Let’s talk incentives.
At school, grades and the promise of good job placement and a thriving career act as the principle reason to learn and perform well. In the business world, performance reviews and promotions take their place, but sometimes learning leaders look to other methods to engage employees in learning, from distributing bragging rights via digital badging to giving an iPad to the highest scorer in a gamification program.
Here in the journalism business, some of us get hit with elaborate, sometimes generous, come-ons. Critics get free tickets to concerts and movie previews. I’ve gone to events to get more information and faced gourmet buffets and all the coffee I could (but shouldn’t) drink. It’s against our ethics as unbiased reporters to take bribes to cover a story, but as the saying goes, “When in Rome.”
And then we get some wacky ones. One editor said he received a DVD and bag of M&Ms from a vendor hyping its product. I’ve gotten two copies of the same book, five weeks apart. Another associate editor got a tiny bale of hay accompanied by a plastic needle in an idiom-based public relations stunt inviting her to an event next week.
Can the literal needle in the haystack be called an incentive? Probably not, but it certainly caught our attention — in the wrong way. This tiny cube of hay came overnighted in a package that cost more than $30 to send and was followed with an email checking to make sure she got it. It was a cute idea, but it came off as desperate, especially because the event is in San Francisco less than a week after she received the box.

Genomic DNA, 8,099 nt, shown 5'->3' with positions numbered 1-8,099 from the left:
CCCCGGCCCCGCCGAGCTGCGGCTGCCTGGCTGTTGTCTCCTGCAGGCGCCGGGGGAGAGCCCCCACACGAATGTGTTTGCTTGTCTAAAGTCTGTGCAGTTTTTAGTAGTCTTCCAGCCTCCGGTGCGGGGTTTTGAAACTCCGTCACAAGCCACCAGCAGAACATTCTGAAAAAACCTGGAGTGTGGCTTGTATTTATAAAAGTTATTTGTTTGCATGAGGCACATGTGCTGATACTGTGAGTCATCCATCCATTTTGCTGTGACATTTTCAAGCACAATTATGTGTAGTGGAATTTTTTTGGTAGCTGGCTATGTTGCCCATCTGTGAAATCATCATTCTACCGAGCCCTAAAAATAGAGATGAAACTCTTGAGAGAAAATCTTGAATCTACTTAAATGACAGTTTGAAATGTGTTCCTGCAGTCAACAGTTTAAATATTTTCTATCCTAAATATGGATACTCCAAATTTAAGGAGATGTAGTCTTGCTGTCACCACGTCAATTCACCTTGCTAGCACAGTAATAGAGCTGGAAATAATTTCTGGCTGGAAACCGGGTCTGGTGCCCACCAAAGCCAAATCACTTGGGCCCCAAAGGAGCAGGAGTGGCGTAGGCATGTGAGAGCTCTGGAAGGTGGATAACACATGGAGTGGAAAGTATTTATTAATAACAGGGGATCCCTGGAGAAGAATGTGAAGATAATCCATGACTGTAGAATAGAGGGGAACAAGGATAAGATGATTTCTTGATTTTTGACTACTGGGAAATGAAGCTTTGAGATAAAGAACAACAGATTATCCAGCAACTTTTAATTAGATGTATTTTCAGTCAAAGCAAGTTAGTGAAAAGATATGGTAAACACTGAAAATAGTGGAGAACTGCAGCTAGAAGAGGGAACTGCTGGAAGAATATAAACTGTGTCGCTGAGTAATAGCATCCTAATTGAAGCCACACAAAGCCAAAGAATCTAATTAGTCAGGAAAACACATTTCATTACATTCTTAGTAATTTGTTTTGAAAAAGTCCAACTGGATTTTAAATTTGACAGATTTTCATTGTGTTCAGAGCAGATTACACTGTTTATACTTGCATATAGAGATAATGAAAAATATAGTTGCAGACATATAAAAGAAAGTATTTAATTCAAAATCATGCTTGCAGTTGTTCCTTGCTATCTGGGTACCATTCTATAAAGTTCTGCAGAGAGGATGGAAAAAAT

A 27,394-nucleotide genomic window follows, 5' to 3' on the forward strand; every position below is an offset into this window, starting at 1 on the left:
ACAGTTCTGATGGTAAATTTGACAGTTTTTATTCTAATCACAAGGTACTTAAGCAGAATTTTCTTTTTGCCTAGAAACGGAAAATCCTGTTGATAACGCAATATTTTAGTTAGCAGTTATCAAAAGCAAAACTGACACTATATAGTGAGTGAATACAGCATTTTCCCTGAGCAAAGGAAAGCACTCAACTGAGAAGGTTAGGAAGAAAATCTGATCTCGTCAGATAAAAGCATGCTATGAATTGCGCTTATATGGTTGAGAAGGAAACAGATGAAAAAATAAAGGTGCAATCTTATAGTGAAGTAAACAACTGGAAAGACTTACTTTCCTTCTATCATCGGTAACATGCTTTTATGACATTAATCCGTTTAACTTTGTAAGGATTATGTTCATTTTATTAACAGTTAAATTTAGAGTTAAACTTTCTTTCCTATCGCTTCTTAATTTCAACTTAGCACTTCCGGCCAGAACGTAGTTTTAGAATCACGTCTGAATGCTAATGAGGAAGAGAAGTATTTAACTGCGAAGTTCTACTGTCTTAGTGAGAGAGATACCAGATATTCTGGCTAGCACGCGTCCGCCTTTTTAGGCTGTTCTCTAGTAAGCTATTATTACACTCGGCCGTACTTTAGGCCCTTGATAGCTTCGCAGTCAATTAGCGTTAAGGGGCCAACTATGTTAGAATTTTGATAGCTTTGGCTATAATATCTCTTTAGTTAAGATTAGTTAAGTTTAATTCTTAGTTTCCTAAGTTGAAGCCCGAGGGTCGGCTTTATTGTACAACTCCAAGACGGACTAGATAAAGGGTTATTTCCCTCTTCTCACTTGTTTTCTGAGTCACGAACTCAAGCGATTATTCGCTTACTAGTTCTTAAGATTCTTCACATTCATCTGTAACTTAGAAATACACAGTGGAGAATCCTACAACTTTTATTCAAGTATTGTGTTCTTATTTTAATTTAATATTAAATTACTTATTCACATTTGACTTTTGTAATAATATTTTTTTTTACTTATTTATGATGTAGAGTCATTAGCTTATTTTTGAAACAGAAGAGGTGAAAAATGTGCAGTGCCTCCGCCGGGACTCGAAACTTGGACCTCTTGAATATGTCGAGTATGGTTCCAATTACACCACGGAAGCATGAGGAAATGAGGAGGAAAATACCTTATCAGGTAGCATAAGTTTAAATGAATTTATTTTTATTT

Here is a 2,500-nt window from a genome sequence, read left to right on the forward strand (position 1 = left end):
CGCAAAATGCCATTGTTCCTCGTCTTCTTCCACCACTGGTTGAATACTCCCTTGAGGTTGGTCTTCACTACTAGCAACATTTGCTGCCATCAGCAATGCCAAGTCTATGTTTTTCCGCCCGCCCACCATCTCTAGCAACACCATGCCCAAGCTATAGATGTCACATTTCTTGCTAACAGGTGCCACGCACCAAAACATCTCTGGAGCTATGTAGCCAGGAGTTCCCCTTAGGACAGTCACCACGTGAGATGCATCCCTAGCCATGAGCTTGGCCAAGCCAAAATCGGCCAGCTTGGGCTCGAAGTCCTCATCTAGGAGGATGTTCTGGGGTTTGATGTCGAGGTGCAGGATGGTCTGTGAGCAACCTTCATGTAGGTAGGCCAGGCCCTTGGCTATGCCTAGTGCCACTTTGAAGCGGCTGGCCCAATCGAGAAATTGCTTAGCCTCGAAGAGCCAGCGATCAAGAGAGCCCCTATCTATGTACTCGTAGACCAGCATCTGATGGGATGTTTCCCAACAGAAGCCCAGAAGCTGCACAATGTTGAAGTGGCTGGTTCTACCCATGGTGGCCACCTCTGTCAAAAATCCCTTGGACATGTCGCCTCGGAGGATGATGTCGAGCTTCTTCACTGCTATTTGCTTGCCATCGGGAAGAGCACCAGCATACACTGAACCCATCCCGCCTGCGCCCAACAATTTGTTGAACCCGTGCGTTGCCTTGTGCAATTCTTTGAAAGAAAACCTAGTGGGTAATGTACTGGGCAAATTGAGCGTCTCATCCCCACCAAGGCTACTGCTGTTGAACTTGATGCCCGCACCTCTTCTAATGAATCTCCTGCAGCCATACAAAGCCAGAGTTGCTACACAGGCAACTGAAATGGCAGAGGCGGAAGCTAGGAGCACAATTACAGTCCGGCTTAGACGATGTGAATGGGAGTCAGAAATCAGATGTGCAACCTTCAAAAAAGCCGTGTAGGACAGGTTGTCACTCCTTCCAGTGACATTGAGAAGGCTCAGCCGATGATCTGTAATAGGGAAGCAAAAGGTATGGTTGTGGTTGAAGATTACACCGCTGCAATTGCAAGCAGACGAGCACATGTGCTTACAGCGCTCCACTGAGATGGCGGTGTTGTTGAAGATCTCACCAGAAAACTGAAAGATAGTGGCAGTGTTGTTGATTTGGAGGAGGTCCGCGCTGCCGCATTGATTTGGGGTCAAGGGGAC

Learning leaders should beware of how the incentives they offer make them look. Giving out unrelated prizes or clichéd physical objects says, “Hey, take this e-learning course on Skill X because there’s a pizza lunch on the other side, not because it’ll help you do your job.” People generally want to get better at what they do, so explaining the reason for the learning might be enough to get employees interested.
That’s a little different when it comes to dryer topics like compliance training, but as Chief Learning Officer’s July case study on Allstate’s privacy protection gamification program showed, delivery is sometimes an incentive enough. If gamification isn’t in your wheelhouse, however, consider taking a (lettuce) leaf from the food industry and relying on your clients as motivators.
The Harvard Business Review covered a study this week that showed chefs who can see their customers cook better. Customer satisfaction increased 10 percent when the cooks could see the customers, even though the customers couldn’t see the cooks. When both groups could see each other, service was 13.2 percent faster and satisfaction was 17.3 percent higher.
The bottom line(cook) of the study was that seeing the people being served is one of the best ways to ensure quality and focus.This could work the same way in other industries. Chefs had someone to cook for, not just an order shouted at them, which gave them purpose. Meanwhile, customers were aware of the work put into their meal and were more appreciative. If learning leaders show their employees how learning improves a customer’s experience, that could be the greatest incentive of all.
Photo of an open kitchen in Caprice courtesy of Wikimedia Commons.Filed under: Learning Delivery